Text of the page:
More Than 100 Forest Fires Made Canada Day Really Shitty in Saskatchewan

There were no Roman Candle duels and the north was without any debauchery thanks to raging wildfires.

by Geraldine Malone
Jul 2 2015, 3:39pm

Plumes of smoke travelling away from forest fires. Photo via the Government of Saskatchewan website

Courtney Wozniak spends every hour he can during the summer on the water in northern Saskatchewan, but he doesn't remember a time in the past 30 years that ash coated his car, house, or the boat on Candle Lake.

"I had a white shirt on and it looked like I rolled around the mud for a while. It was gnarly actually," Wozniak said. "It was actually snowing ash."

Candle Lake, SK. Photo by Courtney Wozniak

On Canada Day, there were 110 active fires in Saskatchewan and only about 10 were contained. During a week that normally sees cars lined up on the highways heading north for heat, boats, debauchery, and celebrations, this year saw an exodus of people travelling south.

"It's pretty smoky and it's dead actually," Wozniak said from his cabin. "Usually there's lot's of boats on the water and people on the beach and stuff. You can't even see across the lake right now."

With the fires raging and dry weather continuing, the yearly tradition of Roman Candle duels—shooting fireworks at people—had to be cancelled across northern Saskatchewan. There is a fire ban in the northern provincial forests and campgrounds in Lac La Ronge Provincial Park have been closed. Businesses aren't even allowed to sell fireworks in some of the provincial parks, including at Emma and Christopher Lake, known for their rowdy Canada Day celebrations.

Candle Lake. Photo by Courtney Wozniak

"Usually we go to Candle Lake for Canada Day for the parade and everything, but they are done and the fireworks aren't happening," Wozniak said. "In town we saw people with masks."

Even without a nearby fire blazing, the thick heavy smoke coated the province for days leading up to the annual patriotic party. Environment Canada issued air quality statements province wide because "visibilities have been reduced to less than two kilometres in many areas especially in Central and Northern Saskatchewan. Air quality is poor in many areas due to the smoke. Smoke near the ground may cause potentially high health risk conditions." Throughout the week, the air quality has hit 12 on the index—seven to ten is considered "high risk."

The South Saskatchewan River and downtown Saskatoon, mid-afternoon on July 30. Photo by Geraldine Malone

By Wednesday, more than 4,000 people had been forced to leave their homes and communities and were staying in evacuation centres or hotels in North Battleford, Prince Albert, Saskatoon, and Regina.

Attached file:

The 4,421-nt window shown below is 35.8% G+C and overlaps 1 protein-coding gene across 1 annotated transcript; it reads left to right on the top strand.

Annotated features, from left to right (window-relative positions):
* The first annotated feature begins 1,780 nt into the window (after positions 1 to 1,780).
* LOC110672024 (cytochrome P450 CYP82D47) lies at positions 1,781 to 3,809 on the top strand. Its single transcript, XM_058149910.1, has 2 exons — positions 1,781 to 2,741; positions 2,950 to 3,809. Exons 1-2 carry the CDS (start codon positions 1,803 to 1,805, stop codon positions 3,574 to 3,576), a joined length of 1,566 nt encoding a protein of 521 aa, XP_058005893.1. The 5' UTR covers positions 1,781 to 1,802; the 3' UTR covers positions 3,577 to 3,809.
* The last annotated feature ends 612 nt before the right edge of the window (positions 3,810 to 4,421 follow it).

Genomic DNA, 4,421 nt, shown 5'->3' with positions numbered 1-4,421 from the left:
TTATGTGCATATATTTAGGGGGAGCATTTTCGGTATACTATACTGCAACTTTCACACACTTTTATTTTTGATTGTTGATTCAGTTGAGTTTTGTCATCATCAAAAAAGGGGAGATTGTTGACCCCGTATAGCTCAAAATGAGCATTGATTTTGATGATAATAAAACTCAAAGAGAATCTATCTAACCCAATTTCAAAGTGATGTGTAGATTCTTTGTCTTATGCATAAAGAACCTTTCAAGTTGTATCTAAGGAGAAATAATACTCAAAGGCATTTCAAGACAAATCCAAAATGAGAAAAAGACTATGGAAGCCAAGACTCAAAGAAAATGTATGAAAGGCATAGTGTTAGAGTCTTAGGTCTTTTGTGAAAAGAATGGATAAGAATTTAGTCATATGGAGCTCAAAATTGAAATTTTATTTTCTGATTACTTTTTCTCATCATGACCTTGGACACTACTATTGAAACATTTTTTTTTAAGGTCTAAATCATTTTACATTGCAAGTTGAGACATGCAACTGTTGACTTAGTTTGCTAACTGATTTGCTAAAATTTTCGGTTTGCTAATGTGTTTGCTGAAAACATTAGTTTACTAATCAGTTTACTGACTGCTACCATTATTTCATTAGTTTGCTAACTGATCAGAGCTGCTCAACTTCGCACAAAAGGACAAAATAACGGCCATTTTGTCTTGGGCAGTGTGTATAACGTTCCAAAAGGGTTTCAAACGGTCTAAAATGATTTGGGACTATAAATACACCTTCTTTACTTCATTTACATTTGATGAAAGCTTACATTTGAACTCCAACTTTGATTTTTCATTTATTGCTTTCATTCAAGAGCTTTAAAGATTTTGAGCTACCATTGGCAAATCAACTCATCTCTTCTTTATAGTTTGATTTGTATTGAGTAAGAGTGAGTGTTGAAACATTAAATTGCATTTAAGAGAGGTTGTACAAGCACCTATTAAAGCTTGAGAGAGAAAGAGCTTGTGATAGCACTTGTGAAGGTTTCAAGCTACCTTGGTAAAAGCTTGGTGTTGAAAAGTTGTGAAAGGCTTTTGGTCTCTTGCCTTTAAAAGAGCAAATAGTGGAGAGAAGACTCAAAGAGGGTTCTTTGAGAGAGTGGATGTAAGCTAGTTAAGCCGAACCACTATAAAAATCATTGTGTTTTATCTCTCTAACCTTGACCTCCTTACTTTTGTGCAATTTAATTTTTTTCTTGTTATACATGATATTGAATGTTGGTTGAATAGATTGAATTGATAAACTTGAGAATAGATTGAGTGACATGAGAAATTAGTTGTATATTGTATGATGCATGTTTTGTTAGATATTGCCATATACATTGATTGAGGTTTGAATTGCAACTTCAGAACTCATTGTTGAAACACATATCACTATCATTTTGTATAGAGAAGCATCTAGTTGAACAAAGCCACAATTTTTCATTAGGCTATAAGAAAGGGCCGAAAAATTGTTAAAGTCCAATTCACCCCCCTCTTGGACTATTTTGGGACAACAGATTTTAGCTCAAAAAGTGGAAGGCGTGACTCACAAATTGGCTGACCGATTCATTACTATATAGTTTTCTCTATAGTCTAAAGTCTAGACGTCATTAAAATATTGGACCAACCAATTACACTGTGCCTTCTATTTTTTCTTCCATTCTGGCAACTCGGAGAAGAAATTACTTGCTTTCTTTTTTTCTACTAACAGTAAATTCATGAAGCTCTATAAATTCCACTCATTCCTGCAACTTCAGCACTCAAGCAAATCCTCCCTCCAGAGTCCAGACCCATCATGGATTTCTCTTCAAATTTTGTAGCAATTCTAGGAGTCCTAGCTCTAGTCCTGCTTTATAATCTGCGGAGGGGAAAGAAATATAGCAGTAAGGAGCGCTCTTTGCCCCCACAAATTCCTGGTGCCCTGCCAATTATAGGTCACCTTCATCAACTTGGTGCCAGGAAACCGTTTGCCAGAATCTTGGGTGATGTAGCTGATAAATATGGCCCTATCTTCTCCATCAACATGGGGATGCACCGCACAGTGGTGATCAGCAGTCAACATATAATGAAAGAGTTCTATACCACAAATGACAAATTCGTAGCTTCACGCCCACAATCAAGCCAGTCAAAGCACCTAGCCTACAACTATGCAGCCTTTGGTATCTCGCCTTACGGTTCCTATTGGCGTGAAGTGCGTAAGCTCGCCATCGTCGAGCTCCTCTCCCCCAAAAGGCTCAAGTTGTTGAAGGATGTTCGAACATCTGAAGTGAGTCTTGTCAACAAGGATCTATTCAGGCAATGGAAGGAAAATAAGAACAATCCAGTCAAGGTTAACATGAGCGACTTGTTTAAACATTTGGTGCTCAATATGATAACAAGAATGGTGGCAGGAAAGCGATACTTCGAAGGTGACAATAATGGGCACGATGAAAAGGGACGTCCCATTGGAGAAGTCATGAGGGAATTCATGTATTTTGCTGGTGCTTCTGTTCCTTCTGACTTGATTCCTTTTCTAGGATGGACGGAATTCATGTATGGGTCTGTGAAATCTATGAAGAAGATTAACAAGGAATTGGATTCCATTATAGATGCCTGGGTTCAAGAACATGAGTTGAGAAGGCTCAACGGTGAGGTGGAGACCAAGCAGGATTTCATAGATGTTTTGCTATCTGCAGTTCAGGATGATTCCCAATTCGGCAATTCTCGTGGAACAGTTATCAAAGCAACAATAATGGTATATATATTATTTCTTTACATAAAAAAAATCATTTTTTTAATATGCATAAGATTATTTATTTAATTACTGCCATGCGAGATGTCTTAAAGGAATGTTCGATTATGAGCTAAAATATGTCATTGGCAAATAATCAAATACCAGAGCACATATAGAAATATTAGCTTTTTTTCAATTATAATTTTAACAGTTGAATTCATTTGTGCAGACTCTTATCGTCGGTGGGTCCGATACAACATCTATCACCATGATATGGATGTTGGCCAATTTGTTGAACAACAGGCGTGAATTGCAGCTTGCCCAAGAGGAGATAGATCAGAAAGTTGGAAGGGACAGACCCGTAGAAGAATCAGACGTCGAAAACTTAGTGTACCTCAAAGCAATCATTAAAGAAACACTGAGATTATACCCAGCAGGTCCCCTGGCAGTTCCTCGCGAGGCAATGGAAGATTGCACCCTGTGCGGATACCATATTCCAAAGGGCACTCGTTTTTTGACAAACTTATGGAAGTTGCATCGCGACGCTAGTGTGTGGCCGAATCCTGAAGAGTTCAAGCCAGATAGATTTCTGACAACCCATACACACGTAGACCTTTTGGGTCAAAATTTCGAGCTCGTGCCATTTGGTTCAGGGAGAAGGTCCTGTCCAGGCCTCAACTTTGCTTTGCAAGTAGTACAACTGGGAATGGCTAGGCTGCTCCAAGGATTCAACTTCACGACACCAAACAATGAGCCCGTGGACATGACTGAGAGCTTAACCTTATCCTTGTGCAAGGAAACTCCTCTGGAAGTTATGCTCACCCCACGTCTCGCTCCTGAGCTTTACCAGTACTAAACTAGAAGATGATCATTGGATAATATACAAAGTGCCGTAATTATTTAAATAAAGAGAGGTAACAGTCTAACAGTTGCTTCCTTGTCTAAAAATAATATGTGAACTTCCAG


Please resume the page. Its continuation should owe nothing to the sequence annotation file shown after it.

There is a benefit to the heavy smoke that's passed beyond Saskatchewan's border into the United States. The smoke is blocking the sun so that it's not hitting the ground and directly warming the fires, according to Steve Roberts with Saskatchewan's environment ministry. But it has also made it difficult for firefighting aircraft, with the bombers grounded on Tuesday and only the helicopters hitting the sky.

There are about 600 firefighters, 40 helicopters and 19 planes involved in fighting the fires. Other provinces have contributed firefighters and equipment, and a crew from South Dakota was on its way to help on Wednesday.

Fires in Northern Saskatchewan. Photo via the Government of Saskatchewan website

Jonathan Dunn lives and works in La Ronge, a town about 250 kilometres north of Prince Albert on Highway 2.

"They evacuated all the elderly and all the children under a certain age, pregnant women... then all the people that panicked left too," Dunn said. "Working and living in the north, [fires] are a yearly thing... But this one is a little closer than most years, and a littler earlier, too."

Dunn and his friend Emily Rucks decided that with the heavy smoke and silent streets they'd pack up and head south for some adventure.

On the highway. Photo by Jonathan Dunn

"It was getting kind of thick and claustrophobic feeling," Rucks, who is originally from Southern Saskatchewan, said. "Saturday night was the worst. We went and tried to look for the fire. We were the only people on the highway that night actually. So we turned around."

"It's just a wall of smoke up there," Dunn added. "We also went for a boat ride to go look at the fire but we didn't get to the fire because it was too smokey and we didn't want to get lost on the lake."

It took two attempts to join a convoy, but Dunn and Rucks finally hit the highway and made it to Saskatoon on Tuesday, where the smoke continued to cover the city, which is a 3.5-hour drive to the south.

La Ronge, 3.5 hours north of Saskatoon. Photo by Jonathan Dunn

"There was a fire burning... there was a lot of burnt trees, still hot stuff, smoke," Dunn said of the drive.

In the end, to escape the smoke on what was supposed to be a holiday, Dunn and Rucks ditched their Saskatchewan Jazz Festival tickets and headed west to clearer air. JazzFest is the largest festival of it's kind in Western Canada and brings out around 85,000 music fans to venues around the city but the largest stage, which showcases the main acts is outside at the Bessborough Hotel gardens. For most of the week, acts like Michael Franti and Parab Poet & the Hip Hop Hippies were shrouded in smoke on stage, but it finally began to clear on Canada Day for a sold out show featuring The Roots. The crowd packed the gardens as people who had been spending the week hiding in their homes came out to breathe in some fresh air.